But the truth is people are already, today, using AI to make their jobs - and lives - easier. In architecture. Education. Healthcare. The list goes on.
"Not only will it help clients, but also assist banks and their staff - both of which will also ultimately benefit customers.”
The story is no different in financial services. The rate at which this technology is advancing is remarkable and if banks don't try and adopt it now, particularly across the channel and payment landscapes, they will be left behind.
AI will help make banking easier and better - particularly for businesses at an institutional level and their treasurers. That’s a given.
What’s less focussed on is the second and third order of help. Not only will it help clients, but also assist banks and their staff - both of which will ultimately benefit customers.
What excites me about generative AI is what it means for customers. At ANZ, when we talk about channels, we mean the ways in which we interact online with our customers and deliver the services they want. The customers’ digital experience.
In my view, generative AI is going to be a new channel itself. Our existing channel experience uses customised widgets to offer users anywhere up to 20 different views of something they might need. There are some trade-offs in this approach when it comes to the user experience.
When we build digital tools now, it’s based on what customers might need today. But in fast-changing sectors – and in an increasingly digital world, that’s pretty much all of them – they will need something different tomorrow – and the next day.
In an AI world we don't need to worry about compromising and guessing what we think our customers need. We can just focus on helping them do what they want to do, when they want to.
In a few keystrokes, treasurers can access not just insights into their sales data, but forecasts of their cash flow in the week ahead. Data mapped to retail locations. The list goes on – all using the valuable, anonymised and secure data ANZ already has access to.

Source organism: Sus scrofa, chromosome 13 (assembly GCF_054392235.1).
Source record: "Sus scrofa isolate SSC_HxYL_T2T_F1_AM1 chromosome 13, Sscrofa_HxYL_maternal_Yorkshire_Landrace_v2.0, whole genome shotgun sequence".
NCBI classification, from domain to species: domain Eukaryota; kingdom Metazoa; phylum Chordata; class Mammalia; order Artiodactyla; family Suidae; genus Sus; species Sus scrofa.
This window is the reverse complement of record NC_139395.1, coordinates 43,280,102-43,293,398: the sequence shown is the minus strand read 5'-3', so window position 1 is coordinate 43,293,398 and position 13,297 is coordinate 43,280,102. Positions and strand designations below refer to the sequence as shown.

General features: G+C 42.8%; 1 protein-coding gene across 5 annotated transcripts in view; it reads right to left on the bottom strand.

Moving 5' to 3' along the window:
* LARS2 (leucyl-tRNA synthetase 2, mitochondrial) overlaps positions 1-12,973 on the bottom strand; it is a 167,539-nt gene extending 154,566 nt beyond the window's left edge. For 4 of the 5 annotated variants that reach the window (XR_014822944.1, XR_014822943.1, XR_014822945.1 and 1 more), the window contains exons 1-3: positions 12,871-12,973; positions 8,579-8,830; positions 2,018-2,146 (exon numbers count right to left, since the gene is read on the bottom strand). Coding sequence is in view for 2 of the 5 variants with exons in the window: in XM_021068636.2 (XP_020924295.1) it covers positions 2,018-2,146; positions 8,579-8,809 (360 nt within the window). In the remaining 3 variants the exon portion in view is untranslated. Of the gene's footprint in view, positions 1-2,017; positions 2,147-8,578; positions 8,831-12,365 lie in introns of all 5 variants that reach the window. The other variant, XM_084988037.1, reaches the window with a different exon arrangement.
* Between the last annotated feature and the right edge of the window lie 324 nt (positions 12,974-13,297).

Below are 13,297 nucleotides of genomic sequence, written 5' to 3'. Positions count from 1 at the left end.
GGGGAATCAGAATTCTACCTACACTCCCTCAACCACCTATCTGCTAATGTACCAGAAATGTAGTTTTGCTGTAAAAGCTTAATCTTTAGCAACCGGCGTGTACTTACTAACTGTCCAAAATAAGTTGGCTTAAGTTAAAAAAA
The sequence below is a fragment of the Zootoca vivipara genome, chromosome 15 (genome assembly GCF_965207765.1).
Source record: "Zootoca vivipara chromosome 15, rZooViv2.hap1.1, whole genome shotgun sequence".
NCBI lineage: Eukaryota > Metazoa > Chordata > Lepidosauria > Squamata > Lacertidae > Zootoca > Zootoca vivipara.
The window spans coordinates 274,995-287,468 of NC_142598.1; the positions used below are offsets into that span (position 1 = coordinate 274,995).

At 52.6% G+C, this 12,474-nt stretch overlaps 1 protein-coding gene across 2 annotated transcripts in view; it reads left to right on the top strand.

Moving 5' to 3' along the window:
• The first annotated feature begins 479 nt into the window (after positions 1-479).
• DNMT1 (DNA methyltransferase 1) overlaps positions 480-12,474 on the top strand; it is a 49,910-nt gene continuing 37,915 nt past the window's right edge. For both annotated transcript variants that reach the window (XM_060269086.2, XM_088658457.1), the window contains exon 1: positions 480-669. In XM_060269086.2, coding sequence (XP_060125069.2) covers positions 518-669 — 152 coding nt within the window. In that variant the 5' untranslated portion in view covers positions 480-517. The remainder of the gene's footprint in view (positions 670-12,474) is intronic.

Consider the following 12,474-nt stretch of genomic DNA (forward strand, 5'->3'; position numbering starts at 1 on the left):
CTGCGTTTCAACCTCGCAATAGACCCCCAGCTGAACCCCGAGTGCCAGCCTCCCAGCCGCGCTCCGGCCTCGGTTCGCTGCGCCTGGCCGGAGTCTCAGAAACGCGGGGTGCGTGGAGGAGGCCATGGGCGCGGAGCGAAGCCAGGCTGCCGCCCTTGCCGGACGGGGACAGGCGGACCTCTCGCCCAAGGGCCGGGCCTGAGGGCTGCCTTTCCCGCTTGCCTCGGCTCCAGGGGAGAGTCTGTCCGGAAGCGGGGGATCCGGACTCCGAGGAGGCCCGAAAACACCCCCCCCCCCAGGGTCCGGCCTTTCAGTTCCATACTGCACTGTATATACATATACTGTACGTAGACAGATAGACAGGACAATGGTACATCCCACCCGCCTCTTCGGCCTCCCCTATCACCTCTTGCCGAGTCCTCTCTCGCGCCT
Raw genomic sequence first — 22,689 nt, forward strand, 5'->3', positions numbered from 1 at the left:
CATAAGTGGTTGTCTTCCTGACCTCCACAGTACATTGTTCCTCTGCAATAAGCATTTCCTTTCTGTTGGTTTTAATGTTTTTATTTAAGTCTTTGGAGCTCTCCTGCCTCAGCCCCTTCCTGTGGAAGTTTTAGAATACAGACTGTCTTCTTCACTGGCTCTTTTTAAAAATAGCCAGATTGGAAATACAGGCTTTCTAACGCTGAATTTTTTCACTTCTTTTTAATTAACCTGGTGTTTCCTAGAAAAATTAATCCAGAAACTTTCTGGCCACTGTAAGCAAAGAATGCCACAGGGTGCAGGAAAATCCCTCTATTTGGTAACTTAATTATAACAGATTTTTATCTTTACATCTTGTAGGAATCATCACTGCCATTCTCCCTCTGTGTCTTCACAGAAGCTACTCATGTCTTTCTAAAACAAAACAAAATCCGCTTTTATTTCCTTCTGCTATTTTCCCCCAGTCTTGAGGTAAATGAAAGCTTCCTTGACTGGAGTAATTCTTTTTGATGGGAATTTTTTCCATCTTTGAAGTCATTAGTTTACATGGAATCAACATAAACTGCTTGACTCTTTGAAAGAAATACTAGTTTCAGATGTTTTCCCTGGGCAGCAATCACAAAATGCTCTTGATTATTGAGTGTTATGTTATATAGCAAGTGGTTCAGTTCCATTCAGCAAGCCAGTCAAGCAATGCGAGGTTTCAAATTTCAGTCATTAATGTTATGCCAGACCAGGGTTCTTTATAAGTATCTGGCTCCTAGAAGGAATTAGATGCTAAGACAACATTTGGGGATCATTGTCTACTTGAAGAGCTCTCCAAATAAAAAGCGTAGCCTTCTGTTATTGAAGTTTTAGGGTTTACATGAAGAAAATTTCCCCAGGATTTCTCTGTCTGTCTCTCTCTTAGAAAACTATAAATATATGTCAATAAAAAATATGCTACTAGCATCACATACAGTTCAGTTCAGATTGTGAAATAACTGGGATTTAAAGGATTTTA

AI is offering opportunities for banks to present a different lens on their data to customers in a way that makes sense for them.
Life is likely to get a lot easier for relationship managers at banks thanks to AI – freeing them up to form closer relationships with their clients.
Banks produce a lot of data – but also a lot of guidance, procedures, news and messages, creating huge corporate networks hosted across a wide array of interfaces.
Banks also have a lot of data in different places, making it difficult to connect the data in ways that make sense. This can make it hard for relationship managers (RMs) to find the information they want – and then work out what to do with it.
For example, an AI model using banking data could provide an easily accessible resource for RMs ahead of client meetings, instantly providing a detailed brief on the customer’s business. And some AI tools can even understand and generate human language, making complex data easier to grasp.
A RM could ask AI for a report on a particular sector, from a particular period, in a particular postcode. They could ask for the information to be charted and delivered in the form of a presentation. All delivered quickly.
This, alongside information about a business’ industry, interests, need, risks and opportunities, will help empower RMs to make smarter and better decisions – and make their interactions with clients more valuable.
Getting even better
AI is already helping banks be smarter. Reduce risk. Prevent fraud. And it can get even better – if we let it.
Banks must think now about reimagining their services. A report from Microsoft and the Tech Council of Australia in July suggested generative AI could add between $5 billion and $13 billion a year to the Australian professional and financial services sectors by 2030.
At ANZ, we’re already looking at our own ‘version’ of the technology, ZGPT. And results so far have been interesting.
AI will help the banking sector get better at being itself. It's not beyond the realm of possibility to think AI could reimagine how we do customer service in a few short years.
When blockchain first emerged, I used to joke the technology was a solution looking for a problem. AI is not that - it’s a solution already solving problems. And it’s happening right now.
A version of this article was originally published on ANZ Institutional Insights on 14 September 2023
Leigh Mahoney is Head of Wholesale Digital at ANZ